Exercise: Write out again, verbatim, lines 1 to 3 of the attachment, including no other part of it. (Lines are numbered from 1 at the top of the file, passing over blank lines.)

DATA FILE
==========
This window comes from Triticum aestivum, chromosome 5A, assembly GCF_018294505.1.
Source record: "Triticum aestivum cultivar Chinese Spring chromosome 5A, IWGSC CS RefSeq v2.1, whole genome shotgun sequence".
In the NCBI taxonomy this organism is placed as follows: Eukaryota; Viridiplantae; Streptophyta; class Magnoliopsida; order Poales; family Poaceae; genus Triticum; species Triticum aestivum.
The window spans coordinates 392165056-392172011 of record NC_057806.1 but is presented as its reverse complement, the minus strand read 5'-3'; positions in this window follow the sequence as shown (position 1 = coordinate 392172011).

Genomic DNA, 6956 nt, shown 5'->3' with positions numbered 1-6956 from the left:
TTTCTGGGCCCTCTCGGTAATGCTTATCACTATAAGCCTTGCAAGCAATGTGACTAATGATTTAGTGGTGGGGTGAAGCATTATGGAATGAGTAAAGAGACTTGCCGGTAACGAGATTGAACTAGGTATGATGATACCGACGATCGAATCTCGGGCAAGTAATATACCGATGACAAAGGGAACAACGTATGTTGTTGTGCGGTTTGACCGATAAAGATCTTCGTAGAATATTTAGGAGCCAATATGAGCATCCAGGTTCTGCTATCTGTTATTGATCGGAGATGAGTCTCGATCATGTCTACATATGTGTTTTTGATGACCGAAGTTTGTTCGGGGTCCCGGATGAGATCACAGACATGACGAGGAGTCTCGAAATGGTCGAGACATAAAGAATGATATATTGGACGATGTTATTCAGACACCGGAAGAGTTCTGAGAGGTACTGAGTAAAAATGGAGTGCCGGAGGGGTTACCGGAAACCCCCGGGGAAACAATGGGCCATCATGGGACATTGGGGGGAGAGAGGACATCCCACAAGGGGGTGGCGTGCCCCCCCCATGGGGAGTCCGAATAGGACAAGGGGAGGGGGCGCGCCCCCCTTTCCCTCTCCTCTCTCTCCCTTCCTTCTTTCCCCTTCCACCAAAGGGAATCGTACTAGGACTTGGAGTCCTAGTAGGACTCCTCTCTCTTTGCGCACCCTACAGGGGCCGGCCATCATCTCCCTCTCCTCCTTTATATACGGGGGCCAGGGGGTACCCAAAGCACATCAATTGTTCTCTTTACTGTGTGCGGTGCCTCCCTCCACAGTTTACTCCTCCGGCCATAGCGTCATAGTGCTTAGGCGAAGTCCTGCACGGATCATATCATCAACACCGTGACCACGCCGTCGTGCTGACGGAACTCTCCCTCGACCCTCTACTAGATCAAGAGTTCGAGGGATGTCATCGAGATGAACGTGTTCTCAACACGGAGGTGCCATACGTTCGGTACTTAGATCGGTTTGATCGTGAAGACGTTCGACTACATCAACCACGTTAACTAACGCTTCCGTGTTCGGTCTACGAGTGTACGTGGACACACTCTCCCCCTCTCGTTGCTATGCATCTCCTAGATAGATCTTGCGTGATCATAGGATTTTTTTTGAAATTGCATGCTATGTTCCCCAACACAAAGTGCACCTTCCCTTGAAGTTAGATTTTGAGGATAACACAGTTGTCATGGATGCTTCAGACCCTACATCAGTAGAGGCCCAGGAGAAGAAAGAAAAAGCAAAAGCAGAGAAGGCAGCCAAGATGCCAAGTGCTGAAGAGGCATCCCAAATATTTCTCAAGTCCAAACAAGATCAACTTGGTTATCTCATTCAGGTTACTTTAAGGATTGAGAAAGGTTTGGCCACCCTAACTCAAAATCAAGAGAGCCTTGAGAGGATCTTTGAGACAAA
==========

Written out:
This window comes from Triticum aestivum, chromosome 5A, assembly GCF_018294505.1.
Source record: "Triticum aestivum cultivar Chinese Spring chromosome 5A, IWGSC CS RefSeq v2.1, whole genome shotgun sequence".
In the NCBI taxonomy this organism is placed as follows: Eukaryota; Viridiplantae; Streptophyta; class Magnoliopsida; order Poales; family Poaceae; genus Triticum; species Triticum aestivum.